Machine Learning (ML) uses statistical techniques that enable systems to “learn” from data without being explicitly programmed. This is important because as ML models learn from previous computations they independently adapt to new data to predict outcomes and produce reliable results.
Even with advanced software and hardware the enormous scale of data available to firms poses several challenges on how to handle and store it. But machine learning is about how the analysis of the data adapts to the size of the dataset. This is because big data is not just long, but wide as well. Consider a medium bank database of customers in a spreadsheet. Each customer obviously gets a row. But because we can now collect so much data on every customer, every variable in the data gets its own column too. In today’s banking world, data can be so wide it has reached the point where there are even more columns than rows.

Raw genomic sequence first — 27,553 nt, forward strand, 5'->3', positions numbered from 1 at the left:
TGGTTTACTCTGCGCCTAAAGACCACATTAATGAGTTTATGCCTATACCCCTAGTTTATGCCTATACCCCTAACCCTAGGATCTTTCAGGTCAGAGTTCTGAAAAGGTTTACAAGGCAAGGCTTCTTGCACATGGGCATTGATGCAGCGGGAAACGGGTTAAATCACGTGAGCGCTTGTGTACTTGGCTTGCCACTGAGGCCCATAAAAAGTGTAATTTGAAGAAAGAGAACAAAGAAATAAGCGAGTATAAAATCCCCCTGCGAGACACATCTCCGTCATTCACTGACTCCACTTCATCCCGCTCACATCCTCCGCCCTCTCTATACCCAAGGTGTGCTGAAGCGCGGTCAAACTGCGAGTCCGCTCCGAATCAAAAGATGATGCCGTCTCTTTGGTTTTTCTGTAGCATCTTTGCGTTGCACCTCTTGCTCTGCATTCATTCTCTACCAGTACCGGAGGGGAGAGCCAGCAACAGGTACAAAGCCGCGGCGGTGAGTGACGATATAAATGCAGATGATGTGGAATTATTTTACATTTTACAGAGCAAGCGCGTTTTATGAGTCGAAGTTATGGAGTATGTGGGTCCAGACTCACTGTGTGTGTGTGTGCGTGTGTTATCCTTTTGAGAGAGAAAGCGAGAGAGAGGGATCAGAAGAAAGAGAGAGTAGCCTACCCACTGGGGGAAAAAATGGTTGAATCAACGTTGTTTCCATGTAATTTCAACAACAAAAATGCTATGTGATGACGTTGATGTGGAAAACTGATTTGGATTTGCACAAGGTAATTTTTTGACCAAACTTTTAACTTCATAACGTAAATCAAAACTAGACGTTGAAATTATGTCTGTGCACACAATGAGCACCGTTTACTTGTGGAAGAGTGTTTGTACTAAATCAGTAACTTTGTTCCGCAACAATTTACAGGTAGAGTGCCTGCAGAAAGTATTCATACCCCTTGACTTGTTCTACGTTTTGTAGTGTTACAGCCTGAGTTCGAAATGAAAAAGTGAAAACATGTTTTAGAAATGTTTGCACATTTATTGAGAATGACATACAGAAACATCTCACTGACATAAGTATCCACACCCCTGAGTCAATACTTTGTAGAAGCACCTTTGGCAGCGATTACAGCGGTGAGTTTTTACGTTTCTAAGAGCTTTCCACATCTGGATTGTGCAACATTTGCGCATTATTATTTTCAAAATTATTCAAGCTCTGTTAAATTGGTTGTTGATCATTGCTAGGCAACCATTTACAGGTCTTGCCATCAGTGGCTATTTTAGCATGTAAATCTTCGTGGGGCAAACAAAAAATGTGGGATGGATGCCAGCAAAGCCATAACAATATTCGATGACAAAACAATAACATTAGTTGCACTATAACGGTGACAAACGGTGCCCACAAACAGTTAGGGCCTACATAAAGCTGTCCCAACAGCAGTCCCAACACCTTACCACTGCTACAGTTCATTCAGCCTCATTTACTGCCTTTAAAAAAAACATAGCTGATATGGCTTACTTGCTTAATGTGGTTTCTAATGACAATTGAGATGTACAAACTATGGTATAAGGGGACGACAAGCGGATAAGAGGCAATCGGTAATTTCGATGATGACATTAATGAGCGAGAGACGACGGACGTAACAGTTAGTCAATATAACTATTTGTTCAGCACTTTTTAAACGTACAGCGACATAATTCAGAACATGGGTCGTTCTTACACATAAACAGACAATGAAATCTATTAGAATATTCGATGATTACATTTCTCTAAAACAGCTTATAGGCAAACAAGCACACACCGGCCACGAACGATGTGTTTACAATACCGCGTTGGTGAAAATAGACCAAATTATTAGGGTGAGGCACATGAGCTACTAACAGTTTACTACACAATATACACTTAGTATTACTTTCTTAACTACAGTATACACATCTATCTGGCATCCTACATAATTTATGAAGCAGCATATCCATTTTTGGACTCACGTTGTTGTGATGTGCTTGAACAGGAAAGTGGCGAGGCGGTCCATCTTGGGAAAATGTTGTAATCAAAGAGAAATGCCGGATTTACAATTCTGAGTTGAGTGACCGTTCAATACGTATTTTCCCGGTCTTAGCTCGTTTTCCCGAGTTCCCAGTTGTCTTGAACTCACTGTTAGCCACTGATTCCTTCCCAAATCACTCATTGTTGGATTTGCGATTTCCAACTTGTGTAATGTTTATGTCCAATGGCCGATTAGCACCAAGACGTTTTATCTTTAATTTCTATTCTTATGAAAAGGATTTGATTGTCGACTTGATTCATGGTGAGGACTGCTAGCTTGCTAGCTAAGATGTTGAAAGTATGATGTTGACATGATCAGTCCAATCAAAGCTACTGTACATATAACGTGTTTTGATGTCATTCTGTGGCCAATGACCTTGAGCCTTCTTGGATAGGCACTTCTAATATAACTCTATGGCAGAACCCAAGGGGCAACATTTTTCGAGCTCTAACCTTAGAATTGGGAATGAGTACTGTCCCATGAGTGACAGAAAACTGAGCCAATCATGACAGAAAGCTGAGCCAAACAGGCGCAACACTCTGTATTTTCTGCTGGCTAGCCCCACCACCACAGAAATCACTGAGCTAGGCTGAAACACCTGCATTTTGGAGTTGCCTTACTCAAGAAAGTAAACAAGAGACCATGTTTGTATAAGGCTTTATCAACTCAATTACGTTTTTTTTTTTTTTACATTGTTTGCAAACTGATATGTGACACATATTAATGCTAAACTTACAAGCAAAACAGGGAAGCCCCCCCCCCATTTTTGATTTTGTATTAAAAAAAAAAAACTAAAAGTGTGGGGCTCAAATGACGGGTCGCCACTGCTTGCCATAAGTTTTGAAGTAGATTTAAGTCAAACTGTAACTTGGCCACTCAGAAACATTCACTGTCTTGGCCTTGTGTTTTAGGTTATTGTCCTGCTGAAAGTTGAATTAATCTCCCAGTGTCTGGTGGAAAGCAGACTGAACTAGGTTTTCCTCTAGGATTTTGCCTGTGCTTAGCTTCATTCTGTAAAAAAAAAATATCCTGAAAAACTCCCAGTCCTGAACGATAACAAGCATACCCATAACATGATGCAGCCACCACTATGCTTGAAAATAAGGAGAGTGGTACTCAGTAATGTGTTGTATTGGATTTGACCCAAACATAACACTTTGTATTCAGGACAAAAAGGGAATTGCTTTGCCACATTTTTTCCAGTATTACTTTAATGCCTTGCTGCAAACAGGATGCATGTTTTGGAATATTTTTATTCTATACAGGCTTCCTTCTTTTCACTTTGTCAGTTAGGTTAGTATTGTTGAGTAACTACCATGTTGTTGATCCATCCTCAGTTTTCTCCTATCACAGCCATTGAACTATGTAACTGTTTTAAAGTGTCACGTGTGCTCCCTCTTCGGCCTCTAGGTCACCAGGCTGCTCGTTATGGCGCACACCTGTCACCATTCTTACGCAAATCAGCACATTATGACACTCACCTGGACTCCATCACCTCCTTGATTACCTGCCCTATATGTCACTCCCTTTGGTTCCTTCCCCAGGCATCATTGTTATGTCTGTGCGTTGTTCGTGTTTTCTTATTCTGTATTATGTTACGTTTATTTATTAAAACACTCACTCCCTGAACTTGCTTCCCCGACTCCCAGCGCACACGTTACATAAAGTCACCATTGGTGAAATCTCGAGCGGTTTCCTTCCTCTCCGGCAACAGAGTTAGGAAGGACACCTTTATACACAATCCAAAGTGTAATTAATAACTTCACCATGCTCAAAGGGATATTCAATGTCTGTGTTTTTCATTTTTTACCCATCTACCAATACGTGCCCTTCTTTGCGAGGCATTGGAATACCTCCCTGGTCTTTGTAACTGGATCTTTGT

Most of the tools in machine learning are designed to make better use of “wide” data.